It is very easy to be lost in the moment and you can forget you are there to report, not to “fan girl.” We are all human, and we all have our personal political views and preferences. Which is totally fine. But as a young journalist, you have to remember that you are there for one job, and that is to report. First impressions are everything in this business! And you don’t want George Stephanopoulos’s first meeting with you to be a sour one. This business is too small, everybody knows everybody, and you don’t want to end your career before it has even begun.
5. What you give is what you get.
The New Hampshire Primary is one of the only places voters are able to have intimate interactions with the presidential candidates. You can’t get this anywhere else. With that in mind, you have to make the experience your own. You have to go out to the little candy shop or the local bar to find the hidden story. You have to create your own opportunities. Go up to the C-SPAN team, introduce yourself, and just have an honest conversation. You have to get out of your comfort zone, force that presidential candidate to see you and then ask that pressing question. Go the extra mile to get that footage of protestors arguing with Rubio supporters.
6. You are a part of something bigger than yourself.
Most of all, you have to know that at the end of the day, you are a part of something bigger than yourself. And after the sleepless nights, long days, frustrating moments, and crazy encounters, it is all worth it. Because seeing your name on the Boston Globe website, or writing an amazing story about that voter who is relying on you to tell their story, makes the chaos all worth while.
Lester Holt reporting from outside the Radisson in downtown Manchester, NH
Photo by Matt Waskiewicz, American University
Getting Candid with the Cannabis Cop
By Stephen Cobb, Political Communications, American University ’17
On Monday February 8, Ted Cruz addressed a crowd of around 150 loyal supporters and undecided candidates at American Legion Sweeney Post 2 in Manchester, New Hampshire. The Cruz meet and greet attracted a wide array of spectators: young, old, locals and out-of-towners. One stood out among the rest. Retired police detective Howard Wooldridge is the co-founder of Law Enforcement Against Prohibition, an organization that lobbies for the protection of the tenth amendment. I spoke to Wooldridge, also known as the Cannabis Cop, about his views on the legalization of marijuana.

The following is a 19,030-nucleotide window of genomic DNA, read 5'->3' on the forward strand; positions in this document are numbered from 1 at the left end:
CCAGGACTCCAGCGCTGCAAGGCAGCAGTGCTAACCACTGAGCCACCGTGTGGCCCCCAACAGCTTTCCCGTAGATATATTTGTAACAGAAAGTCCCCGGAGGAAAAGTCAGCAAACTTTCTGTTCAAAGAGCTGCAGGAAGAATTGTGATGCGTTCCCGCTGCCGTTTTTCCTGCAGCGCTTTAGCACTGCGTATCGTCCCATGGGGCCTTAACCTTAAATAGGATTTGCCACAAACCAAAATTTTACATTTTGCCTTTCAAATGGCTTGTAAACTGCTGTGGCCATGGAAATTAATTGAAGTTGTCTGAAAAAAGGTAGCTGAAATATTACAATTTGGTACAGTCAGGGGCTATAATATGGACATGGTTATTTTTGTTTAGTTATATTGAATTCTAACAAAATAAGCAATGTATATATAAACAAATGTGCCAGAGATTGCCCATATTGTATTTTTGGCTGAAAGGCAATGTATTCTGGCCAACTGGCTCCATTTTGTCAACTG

Can you tell me a little about the shirt you are wearing and what Cops Say Legalize Pot means?
It’s good marketing. It just gets people thinking. It makes people think about the drug war, the war with marijuana. It also gets people to ask me about it.
We can arrest more pedophiles, drunk drivers, and terrorists if we don’t waste time on a green plant and Willie Nelson and his friends. Secondly, it eliminates that job option that every child and teenager has to sell, which gets several shot and killed every week.
That’s two reasons of many.
Why are you so passionate about this cause?
As a police officer myself, it is very painful in my professional career to see teenagers shot and killed or hurt because they are involved in the drug trade.
How long have you been a police officer?
Eighteen years. I’m a retired detective now.
Have you had to arrest teenagers for possession that you feel should not have had to go to jail? What is the solution to this?
Certainly, but drugs will always be a problem. The easiest way that we can fix it is by changing the approach about how we deal with it. The best policy is to treat marijuana like alcohol. We are dealing with a prohibition on alcohol.
Have you talked to any of the candidates about this?
Yeah, I’ve talked to Mr. Cruz several times, Mr. Bush several times, Mr. Kasich several times, and I have colleagues that have spoken to others. We have just been asking their position on the Tenth Amendment and whether or not they would protect states like Colorado from having their laws changed against the will of the people. We need a candidate that will respect these states’ rights. Most are positive… except Mrs. Clinton. She is just horrible. Rubio is horrible, and Chris Christie is horrible.
You mentioned being able to speak with Cruz, Bush and Kasich. Did these candidates agree with you?
Yeah, they read the shirt and listened to what I had to say and said that they could get behind the Tenth Amendment. They will not try to change the laws of the states that have legalized marijuana.
Do you think you are making a difference here?
Yeah, I am confronting candidates to make sure that they uphold the Tenth Amendment in Colorado. This should be an adult right like fire arms, gambling, and tobacco. It should be the individual making the decision, not the government trying to control anybody.
Do you yourself partake in the recreational use of marijuana?
I have not smoked in 35 years, since Michigan State. I have not smoked since college. I had hair down to here! You’ve seen pictures of your dad or granddad, yeah that’s me.
Rolling Stone writer Matt Taibbi shows off his best Nixon impression